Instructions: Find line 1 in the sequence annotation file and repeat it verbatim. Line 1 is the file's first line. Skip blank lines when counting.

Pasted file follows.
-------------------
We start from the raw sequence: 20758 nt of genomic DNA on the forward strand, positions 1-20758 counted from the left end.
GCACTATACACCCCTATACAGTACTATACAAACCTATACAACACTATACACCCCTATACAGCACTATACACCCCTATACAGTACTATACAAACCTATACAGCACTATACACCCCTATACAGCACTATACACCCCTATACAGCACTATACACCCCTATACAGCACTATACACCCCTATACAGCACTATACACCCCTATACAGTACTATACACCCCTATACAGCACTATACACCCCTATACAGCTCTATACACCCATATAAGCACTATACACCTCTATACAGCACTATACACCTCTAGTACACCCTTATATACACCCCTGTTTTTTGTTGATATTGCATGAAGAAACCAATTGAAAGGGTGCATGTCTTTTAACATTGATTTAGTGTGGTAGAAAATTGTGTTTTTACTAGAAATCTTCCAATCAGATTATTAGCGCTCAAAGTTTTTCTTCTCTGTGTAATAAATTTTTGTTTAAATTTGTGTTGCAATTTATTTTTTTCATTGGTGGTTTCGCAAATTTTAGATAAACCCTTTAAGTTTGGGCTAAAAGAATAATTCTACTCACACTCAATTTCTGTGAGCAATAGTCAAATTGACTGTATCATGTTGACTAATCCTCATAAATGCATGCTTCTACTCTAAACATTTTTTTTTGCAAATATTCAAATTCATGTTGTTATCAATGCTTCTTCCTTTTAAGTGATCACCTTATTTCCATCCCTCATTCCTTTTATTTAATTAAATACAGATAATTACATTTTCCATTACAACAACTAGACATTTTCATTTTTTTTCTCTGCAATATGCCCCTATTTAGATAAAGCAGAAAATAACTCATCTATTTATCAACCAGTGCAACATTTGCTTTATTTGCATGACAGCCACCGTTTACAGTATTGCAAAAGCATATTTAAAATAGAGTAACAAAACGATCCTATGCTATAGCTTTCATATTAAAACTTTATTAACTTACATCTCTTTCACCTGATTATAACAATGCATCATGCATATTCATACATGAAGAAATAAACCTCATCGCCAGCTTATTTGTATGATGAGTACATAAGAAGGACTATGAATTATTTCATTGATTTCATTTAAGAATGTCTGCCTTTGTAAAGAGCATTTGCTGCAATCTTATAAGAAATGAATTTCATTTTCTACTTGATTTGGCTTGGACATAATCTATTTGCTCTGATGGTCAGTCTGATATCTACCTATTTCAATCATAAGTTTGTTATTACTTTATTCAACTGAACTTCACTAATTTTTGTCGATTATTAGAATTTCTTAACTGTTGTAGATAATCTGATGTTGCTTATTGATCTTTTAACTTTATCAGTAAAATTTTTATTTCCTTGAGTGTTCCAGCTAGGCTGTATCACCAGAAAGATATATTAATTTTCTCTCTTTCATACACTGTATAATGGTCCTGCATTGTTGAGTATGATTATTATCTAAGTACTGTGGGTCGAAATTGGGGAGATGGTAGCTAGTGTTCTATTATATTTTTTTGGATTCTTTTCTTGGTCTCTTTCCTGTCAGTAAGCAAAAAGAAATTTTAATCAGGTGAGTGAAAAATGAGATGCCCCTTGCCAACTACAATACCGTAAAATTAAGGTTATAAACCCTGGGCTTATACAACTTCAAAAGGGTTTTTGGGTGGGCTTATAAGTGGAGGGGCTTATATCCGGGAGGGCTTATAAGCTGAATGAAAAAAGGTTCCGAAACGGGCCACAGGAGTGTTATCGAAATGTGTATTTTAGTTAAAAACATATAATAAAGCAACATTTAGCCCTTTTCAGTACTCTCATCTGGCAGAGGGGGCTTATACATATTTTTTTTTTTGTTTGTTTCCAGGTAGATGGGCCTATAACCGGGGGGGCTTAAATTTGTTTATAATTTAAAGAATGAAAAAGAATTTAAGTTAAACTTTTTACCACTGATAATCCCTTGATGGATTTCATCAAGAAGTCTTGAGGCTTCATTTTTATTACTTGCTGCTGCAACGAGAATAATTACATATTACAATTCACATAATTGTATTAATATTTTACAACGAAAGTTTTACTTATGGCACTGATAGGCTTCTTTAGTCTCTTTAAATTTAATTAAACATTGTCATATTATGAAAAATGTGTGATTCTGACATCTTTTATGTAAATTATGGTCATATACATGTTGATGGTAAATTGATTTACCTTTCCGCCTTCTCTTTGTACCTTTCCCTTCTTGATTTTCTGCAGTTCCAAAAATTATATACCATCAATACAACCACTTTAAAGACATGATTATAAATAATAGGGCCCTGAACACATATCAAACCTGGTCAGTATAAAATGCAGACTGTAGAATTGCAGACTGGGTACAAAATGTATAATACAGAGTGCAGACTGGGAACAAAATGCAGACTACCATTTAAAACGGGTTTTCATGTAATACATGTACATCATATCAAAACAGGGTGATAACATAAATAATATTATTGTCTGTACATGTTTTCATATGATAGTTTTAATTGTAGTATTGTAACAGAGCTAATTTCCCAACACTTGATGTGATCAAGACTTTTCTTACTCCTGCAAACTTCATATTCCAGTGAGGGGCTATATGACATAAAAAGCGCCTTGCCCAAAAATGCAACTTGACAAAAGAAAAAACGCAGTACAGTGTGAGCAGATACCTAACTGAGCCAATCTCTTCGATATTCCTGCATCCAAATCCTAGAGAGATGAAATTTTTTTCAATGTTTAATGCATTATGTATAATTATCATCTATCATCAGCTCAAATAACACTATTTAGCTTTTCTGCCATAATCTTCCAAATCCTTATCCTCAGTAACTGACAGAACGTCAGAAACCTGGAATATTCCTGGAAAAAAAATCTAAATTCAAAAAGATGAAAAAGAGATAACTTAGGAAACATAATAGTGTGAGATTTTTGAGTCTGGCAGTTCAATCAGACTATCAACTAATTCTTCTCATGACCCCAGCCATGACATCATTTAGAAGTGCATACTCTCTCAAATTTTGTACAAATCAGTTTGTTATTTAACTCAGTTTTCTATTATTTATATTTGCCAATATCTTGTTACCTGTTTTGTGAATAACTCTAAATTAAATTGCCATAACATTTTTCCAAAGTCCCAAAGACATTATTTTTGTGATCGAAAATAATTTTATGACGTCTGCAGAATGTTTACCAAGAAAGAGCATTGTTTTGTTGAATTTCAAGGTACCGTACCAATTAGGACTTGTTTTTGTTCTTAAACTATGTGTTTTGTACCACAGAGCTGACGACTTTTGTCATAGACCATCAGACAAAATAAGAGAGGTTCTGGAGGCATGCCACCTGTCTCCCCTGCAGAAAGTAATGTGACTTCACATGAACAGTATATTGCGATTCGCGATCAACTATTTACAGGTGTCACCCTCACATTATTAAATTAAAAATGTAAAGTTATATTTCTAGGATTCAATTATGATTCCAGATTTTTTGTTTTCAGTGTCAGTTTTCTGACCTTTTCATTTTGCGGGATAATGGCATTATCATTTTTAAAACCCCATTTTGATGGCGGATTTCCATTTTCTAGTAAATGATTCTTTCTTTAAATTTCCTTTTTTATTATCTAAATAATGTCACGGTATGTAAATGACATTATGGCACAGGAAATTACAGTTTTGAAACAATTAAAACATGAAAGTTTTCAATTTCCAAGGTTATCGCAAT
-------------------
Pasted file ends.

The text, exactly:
We start from the raw sequence: 20758 nt of genomic DNA on the forward strand, positions 1-20758 counted from the left end.